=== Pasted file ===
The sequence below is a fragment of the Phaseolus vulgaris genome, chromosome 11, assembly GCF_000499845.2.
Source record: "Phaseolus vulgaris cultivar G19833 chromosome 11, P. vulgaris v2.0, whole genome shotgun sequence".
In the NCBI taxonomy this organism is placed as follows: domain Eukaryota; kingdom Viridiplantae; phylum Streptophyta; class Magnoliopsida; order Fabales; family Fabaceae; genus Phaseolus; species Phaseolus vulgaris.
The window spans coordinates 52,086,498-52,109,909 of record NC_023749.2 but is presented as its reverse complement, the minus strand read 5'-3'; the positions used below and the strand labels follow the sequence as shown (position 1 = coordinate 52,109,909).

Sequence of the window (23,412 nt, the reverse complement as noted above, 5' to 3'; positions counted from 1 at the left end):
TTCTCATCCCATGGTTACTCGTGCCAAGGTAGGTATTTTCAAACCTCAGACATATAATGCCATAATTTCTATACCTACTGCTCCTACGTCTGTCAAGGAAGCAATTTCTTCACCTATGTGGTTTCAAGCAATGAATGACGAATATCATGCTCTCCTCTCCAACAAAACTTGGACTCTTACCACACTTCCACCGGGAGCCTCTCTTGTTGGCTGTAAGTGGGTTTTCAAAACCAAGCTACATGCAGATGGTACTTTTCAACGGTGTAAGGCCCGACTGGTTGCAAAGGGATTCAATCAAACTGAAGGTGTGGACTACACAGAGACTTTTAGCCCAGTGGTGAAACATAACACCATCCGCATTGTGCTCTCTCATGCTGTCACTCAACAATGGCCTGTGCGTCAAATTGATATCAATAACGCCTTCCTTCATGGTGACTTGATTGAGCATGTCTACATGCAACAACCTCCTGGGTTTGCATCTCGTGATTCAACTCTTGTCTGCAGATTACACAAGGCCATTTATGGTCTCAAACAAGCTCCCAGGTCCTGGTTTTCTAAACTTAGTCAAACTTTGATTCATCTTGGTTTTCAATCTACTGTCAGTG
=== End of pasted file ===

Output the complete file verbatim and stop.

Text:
The sequence below is a fragment of the Phaseolus vulgaris genome, chromosome 11, assembly GCF_000499845.2.
Source record: "Phaseolus vulgaris cultivar G19833 chromosome 11, P. vulgaris v2.0, whole genome shotgun sequence".
In the NCBI taxonomy this organism is placed as follows: domain Eukaryota; kingdom Viridiplantae; phylum Streptophyta; class Magnoliopsida; order Fabales; family Fabaceae; genus Phaseolus; species Phaseolus vulgaris.
The window spans coordinates 52,086,498-52,109,909 of record NC_023749.2 but is presented as its reverse complement, the minus strand read 5'-3'; the positions used below and the strand labels follow the sequence as shown (position 1 = coordinate 52,109,909).

Sequence of the window (23,412 nt, the reverse complement as noted above, 5' to 3'; positions counted from 1 at the left end):
TTCTCATCCCATGGTTACTCGTGCCAAGGTAGGTATTTTCAAACCTCAGACATATAATGCCATAATTTCTATACCTACTGCTCCTACGTCTGTCAAGGAAGCAATTTCTTCACCTATGTGGTTTCAAGCAATGAATGACGAATATCATGCTCTCCTCTCCAACAAAACTTGGACTCTTACCACACTTCCACCGGGAGCCTCTCTTGTTGGCTGTAAGTGGGTTTTCAAAACCAAGCTACATGCAGATGGTACTTTTCAACGGTGTAAGGCCCGACTGGTTGCAAAGGGATTCAATCAAACTGAAGGTGTGGACTACACAGAGACTTTTAGCCCAGTGGTGAAACATAACACCATCCGCATTGTGCTCTCTCATGCTGTCACTCAACAATGGCCTGTGCGTCAAATTGATATCAATAACGCCTTCCTTCATGGTGACTTGATTGAGCATGTCTACATGCAACAACCTCCTGGGTTTGCATCTCGTGATTCAACTCTTGTCTGCAGATTACACAAGGCCATTTATGGTCTCAAACAAGCTCCCAGGTCCTGGTTTTCTAAACTTAGTCAAACTTTGATTCATCTTGGTTTTCAATCTACTGTCAGTG